Comprehensive excellence calls for creating perfectly clean and safe buildings that use latest and most beneficial technological and engineering advancements. Such buildings must aim to create safe and conducive environments for people to live in. There must be a perfect match between what people need and want and what they get. Harmony between people’s requirements and what their buildings offer is a sign of excellent architecture. A conflict between the two is a sign of mediocrity, incompetence and failure.
Buildings must be perfectly environment conscious and friendly. They must be energy efficient, especially today when people face more and more problems relating to energy generation, distribution and consumption. Failing to produce energy efficient buildings could be seen as a form of wasting which Islam abhors calling spendthrifts the brothers of Satan (ikhwan ash-shayatin). (Al-Isra’, 27) Buildings must be sustainable too, because the core of the idea of sustainability and sustainable development, i.e., the preservation of the interests and wellbeing of the present and future generations, as well as the preservation of the personal, societal and natural wealth and resources, represents a major portion of the mission and objectives (maqasid) of Islam.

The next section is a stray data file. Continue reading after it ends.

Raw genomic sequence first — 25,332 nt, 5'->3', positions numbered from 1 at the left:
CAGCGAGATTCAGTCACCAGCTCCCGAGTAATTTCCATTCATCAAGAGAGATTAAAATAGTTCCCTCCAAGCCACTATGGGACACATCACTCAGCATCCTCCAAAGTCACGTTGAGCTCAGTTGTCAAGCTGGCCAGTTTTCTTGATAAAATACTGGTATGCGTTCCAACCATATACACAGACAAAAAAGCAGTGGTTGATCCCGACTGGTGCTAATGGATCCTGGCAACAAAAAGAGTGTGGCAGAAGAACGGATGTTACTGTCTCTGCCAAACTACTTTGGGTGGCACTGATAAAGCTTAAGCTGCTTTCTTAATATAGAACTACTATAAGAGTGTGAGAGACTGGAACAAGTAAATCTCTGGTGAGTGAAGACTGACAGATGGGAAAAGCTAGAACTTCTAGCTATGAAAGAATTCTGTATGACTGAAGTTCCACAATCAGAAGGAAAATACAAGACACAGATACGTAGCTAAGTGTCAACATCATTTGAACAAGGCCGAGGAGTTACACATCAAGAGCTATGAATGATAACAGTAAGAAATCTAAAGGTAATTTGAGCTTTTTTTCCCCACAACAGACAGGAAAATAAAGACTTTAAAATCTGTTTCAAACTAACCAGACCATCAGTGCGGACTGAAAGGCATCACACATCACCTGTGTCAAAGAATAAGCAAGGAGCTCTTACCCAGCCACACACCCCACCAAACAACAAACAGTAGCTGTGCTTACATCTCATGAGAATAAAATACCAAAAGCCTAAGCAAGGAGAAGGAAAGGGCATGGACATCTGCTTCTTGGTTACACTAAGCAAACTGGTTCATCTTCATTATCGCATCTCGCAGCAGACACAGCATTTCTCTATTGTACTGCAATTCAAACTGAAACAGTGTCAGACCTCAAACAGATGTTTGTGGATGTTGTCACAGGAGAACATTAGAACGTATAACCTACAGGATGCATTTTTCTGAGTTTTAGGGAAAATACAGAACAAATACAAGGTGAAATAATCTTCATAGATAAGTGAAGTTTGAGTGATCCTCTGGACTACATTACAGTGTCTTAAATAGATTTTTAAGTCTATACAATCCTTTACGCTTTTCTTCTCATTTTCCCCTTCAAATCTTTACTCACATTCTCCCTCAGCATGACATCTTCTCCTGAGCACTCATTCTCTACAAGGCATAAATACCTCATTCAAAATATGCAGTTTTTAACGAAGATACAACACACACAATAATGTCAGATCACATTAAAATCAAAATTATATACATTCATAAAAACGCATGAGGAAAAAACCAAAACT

Comprehensive excellence also calls for establishing a delicate balance between sophistication in architecture and avoiding the major transgressions often associated with built environment. It is true that Islam not only regards architecture as an inevitable pursuit but also calls for the idea of excellence to pervade all its aspects, however, one must not be so obsessed with the matter of building that some of the serious transgressions such as squandering, exercising and promoting arrogance, mutual envy, corruption, rivalry in building and destroying nature, may possibly be committed, even moderately. People must observe moderation, their limitations, personal and societal needs, and of course the utility of whatever they erect. Via its status, function and maintenance, built environment is to be an asset to the community and not a liability.